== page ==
Dutch antitrust regulator penalties Apple for commission on in-app expenses
Apple was ordered to correct the payment policies of its App-store by the Authority for Consumers and Markets (ACM), the Netherlands' competition regulator, after the Dutch authority ruled on Friday that Apple's in-app payment policies violate the country's competition law.
According to the ACM, in 2019, it commenced an investigation to determine whether Apple's practices constituted an abuse of dominant position and eventually limited its scope to dating apps. App developers are required to pay US$99 annually to use the App Store, according to the ACM. The fee is paid only by around 85% of developers. The developer must comply with additional conditions if he wishes to offer paid features within the app. Apple deducts a portion of purchases made within the app. App developers may face such conditions in less than 15% of cases.
It was noted by the ACM that since most users own smartphones based on Android or iPhone, dating apps should be available both on the Google Play Store and the Apple App Store to maximize their reach. Apple's policies make iPhone dating apps highly dependent on Apple's policies, as they are available exclusively through the App Store. As a result, Apple's "unreasonable" conditions will have to be accepted by developers since they are disproportional to the additional payment and are violating the Dutch Competition Act since they do not appear to be necessary to open the App Store.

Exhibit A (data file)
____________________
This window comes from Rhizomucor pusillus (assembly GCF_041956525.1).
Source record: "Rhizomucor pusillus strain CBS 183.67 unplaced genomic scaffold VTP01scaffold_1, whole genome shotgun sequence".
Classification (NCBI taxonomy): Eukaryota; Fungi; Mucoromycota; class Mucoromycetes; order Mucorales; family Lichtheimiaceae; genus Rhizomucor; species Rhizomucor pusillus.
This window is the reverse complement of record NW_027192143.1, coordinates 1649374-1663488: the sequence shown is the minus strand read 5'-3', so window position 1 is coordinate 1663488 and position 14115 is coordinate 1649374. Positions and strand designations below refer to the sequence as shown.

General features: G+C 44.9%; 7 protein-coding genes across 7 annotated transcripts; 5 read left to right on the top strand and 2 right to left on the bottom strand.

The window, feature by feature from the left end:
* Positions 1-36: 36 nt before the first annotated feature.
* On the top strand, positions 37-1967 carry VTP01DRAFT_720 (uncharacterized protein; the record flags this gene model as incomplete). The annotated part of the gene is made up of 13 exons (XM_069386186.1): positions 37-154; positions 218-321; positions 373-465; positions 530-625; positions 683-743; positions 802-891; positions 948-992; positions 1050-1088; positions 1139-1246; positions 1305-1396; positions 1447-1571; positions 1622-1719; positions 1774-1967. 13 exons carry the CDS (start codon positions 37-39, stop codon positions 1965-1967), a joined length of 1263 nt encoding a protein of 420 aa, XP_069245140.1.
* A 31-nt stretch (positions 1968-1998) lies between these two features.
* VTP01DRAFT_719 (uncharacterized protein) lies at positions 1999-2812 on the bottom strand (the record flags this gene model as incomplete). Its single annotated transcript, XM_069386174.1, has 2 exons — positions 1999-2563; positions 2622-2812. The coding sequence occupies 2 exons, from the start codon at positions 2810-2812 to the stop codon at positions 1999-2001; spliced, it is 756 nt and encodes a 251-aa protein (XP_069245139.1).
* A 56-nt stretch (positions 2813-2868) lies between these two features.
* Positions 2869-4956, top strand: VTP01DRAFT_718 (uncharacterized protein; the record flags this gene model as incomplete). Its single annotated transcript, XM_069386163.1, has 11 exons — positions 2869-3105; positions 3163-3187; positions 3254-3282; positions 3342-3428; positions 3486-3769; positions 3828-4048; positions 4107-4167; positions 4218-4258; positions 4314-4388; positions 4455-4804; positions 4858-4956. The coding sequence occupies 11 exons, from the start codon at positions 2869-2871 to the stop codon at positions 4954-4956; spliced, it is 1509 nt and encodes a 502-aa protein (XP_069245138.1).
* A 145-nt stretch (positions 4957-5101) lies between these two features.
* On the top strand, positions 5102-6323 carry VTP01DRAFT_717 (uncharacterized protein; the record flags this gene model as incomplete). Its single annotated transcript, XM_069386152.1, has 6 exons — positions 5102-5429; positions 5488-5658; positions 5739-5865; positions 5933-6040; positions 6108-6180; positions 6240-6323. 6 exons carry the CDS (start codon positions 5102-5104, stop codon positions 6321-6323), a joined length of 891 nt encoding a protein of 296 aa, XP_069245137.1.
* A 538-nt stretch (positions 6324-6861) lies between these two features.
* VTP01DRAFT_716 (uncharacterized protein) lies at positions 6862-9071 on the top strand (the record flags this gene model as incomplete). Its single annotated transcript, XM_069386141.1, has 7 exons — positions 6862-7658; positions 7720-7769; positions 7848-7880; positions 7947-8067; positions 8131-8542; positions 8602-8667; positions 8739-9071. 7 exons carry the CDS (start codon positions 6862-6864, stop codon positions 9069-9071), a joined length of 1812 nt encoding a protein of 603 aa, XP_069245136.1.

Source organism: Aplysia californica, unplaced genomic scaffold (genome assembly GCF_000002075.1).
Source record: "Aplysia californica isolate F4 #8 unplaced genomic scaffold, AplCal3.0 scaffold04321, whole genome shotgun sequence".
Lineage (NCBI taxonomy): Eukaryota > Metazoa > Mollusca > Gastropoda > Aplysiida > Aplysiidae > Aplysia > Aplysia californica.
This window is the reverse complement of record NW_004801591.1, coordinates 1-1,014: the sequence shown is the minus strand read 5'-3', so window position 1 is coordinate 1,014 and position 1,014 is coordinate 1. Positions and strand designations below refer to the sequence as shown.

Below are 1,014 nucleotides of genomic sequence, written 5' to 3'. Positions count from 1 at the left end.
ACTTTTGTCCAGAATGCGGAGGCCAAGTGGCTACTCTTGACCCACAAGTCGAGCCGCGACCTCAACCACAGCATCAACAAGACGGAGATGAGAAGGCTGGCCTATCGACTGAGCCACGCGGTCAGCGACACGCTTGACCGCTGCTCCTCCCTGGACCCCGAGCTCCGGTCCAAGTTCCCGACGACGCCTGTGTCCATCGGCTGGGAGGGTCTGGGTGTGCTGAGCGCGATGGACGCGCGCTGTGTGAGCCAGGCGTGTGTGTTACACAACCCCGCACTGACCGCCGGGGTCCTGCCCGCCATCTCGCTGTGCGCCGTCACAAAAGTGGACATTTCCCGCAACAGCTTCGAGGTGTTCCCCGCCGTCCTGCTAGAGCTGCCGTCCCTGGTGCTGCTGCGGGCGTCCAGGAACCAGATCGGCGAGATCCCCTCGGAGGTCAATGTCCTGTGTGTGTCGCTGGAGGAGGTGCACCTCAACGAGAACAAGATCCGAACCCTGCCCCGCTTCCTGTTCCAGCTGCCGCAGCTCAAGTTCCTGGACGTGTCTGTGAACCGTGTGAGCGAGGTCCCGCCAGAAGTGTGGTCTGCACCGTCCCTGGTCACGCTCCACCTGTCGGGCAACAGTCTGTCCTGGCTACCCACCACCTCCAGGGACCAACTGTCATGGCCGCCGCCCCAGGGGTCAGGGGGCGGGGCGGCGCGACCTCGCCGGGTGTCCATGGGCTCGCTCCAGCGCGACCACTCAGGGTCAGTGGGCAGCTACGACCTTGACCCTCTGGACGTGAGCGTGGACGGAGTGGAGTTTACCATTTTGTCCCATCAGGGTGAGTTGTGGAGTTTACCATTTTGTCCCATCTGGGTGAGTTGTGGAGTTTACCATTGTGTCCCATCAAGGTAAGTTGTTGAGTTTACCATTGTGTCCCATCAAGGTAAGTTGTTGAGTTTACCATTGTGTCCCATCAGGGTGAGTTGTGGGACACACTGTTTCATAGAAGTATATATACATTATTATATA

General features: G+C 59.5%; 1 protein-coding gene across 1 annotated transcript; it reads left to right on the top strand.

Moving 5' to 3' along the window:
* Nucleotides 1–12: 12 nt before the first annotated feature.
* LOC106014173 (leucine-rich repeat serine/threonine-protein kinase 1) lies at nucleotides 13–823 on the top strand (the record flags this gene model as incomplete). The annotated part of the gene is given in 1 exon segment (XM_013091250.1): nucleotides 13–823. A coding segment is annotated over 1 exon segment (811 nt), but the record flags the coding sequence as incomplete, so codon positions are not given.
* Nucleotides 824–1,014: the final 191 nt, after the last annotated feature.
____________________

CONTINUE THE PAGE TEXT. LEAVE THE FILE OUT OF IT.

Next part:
Chairman of the Board of the ACM, Martijn Snoep, said: "Apple reaps the benefits of some app providers' dependence on the App Store.". Because Apple holds such a dominant position, it has special responsibilities. It is important that Apple takes into account the interests of app developers too and sets reasonable conditions."
Accordingly, the ACM ordered Apple to "adjust the unreasonable conditions in its App Store that apply to companies that provide dating apps." If Apple failed to change the unreasonable conditions, it would be fined 5 million euros per week, up to a maximum of 50 million euros. Developers of dating apps will be able to choose a payment method freely for purchases made within their apps due to this decision.
In other jurisdictions, Apple has also been conflicted over app store commissions. It was reported in May 2021 that the European Commission had filed a complaint against Apple for charging 30 percent commission to music-streaming developers. A federal district court in the US has ordered a permanent injunction against Apple's commission policy for in-app payments, while in the US Apple is involved in ongoing litigation with Epic Games. It has banning in-app commission payments altogether by the dominant app store operators, which is the toughest measure yet.